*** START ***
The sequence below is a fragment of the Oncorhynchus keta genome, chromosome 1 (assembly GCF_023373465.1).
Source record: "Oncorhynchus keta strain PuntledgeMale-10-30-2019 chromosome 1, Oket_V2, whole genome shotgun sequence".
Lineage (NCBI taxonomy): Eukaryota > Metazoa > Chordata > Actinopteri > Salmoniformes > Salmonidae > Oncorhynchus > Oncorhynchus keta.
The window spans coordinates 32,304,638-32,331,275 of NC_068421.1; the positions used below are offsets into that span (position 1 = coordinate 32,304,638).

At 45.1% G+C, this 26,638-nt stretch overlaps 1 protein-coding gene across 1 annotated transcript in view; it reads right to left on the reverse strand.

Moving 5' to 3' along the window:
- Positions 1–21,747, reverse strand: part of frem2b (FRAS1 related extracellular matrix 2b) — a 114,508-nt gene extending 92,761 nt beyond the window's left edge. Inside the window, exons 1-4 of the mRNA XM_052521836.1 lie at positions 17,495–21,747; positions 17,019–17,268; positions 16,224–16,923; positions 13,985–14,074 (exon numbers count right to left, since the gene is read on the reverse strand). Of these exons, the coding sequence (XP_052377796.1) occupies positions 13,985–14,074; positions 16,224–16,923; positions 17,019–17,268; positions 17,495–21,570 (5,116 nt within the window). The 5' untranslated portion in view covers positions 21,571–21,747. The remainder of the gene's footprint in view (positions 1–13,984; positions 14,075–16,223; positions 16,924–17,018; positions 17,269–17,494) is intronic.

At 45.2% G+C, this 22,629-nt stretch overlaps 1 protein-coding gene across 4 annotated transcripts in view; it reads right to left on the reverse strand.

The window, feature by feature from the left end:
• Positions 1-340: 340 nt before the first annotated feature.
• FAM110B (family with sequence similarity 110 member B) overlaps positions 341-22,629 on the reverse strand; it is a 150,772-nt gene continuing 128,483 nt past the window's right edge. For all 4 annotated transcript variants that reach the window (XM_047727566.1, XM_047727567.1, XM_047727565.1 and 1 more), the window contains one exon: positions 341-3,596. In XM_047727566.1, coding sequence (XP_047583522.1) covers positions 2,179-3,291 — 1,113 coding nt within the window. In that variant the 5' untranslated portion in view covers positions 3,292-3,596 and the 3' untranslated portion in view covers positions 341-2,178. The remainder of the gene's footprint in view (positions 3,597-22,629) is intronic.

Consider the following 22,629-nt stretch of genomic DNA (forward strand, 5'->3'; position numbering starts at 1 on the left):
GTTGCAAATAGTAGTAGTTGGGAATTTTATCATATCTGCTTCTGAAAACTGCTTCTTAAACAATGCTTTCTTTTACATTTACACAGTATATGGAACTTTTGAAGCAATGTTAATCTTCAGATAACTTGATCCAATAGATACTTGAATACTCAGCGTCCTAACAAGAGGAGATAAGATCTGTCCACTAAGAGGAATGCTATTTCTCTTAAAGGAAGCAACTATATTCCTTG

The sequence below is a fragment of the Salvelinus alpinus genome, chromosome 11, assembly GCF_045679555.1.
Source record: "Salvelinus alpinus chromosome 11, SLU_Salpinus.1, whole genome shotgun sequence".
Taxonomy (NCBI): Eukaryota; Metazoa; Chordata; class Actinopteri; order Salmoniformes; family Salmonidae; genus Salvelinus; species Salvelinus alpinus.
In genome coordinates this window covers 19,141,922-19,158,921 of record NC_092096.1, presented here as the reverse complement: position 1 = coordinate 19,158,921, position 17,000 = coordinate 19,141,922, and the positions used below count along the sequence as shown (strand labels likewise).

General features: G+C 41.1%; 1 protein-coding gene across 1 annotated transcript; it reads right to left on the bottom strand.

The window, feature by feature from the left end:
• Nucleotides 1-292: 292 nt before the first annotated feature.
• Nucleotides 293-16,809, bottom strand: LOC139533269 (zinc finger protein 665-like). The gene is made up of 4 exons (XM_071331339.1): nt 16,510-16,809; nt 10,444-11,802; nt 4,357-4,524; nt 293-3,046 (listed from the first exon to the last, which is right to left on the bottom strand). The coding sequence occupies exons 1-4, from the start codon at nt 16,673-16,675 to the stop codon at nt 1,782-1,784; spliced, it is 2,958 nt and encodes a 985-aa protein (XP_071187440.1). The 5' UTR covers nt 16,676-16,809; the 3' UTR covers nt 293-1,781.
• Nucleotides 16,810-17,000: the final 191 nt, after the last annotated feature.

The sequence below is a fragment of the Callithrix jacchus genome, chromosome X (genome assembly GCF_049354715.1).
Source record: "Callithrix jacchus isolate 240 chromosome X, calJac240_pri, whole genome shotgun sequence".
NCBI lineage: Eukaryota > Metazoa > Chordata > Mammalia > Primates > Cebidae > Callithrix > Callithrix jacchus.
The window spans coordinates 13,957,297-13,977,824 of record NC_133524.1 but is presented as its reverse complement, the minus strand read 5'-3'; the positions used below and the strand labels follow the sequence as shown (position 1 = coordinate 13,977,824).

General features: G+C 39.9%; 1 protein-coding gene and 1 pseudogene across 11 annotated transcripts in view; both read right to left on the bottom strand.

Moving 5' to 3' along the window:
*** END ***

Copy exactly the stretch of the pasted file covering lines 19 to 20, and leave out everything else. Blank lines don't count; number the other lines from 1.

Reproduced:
The window, feature by feature from the left end:
• Nucleotides 1-292: 292 nt before the first annotated feature.